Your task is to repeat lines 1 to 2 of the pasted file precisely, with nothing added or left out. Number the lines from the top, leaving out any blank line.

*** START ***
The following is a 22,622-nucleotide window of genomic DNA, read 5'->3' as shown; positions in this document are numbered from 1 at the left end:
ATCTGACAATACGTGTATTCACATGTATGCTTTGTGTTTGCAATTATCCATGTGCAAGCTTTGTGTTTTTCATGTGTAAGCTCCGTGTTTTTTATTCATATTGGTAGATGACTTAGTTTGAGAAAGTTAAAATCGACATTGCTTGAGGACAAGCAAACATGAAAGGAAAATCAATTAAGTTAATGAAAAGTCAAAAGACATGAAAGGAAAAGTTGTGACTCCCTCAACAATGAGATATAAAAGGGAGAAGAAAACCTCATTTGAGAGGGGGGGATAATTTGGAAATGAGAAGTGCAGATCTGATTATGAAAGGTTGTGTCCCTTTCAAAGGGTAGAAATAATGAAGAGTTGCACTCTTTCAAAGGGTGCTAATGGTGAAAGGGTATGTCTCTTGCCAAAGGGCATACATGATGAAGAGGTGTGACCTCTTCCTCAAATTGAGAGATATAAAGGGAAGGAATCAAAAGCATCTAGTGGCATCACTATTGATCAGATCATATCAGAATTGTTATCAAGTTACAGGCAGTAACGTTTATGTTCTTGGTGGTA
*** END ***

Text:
The following is a 22,622-nucleotide window of genomic DNA, read 5'->3' as shown; positions in this document are numbered from 1 at the left end:
ATCTGACAATACGTGTATTCACATGTATGCTTTGTGTTTGCAATTATCCATGTGCAAGCTTTGTGTTTTTCATGTGTAAGCTCCGTGTTTTTTATTCATATTGGTAGATGACTTAGTTTGAGAAAGTTAAAATCGACATTGCTTGAGGACAAGCAAACATGAAAGGAAAATCAATTAAGTTAATGAAAAGTCAAAAGACATGAAAGGAAAAGTTGTGACTCCCTCAACAATGAGATATAAAAGGGAGAAGAAAACCTCATTTGAGAGGGGGGGATAATTTGGAAATGAGAAGTGCAGATCTGATTATGAAAGGTTGTGTCCCTTTCAAAGGGTAGAAATAATGAAGAGTTGCACTCTTTCAAAGGGTGCTAATGGTGAAAGGGTATGTCTCTTGCCAAAGGGCATACATGATGAAGAGGTGTGACCTCTTCCTCAAATTGAGAGATATAAAGGGAAGGAATCAAAAGCATCTAGTGGCATCACTATTGATCAGATCATATCAGAATTGTTATCAAGTTACAGGCAGTAACGTTTATGTTCTTGGTGGTA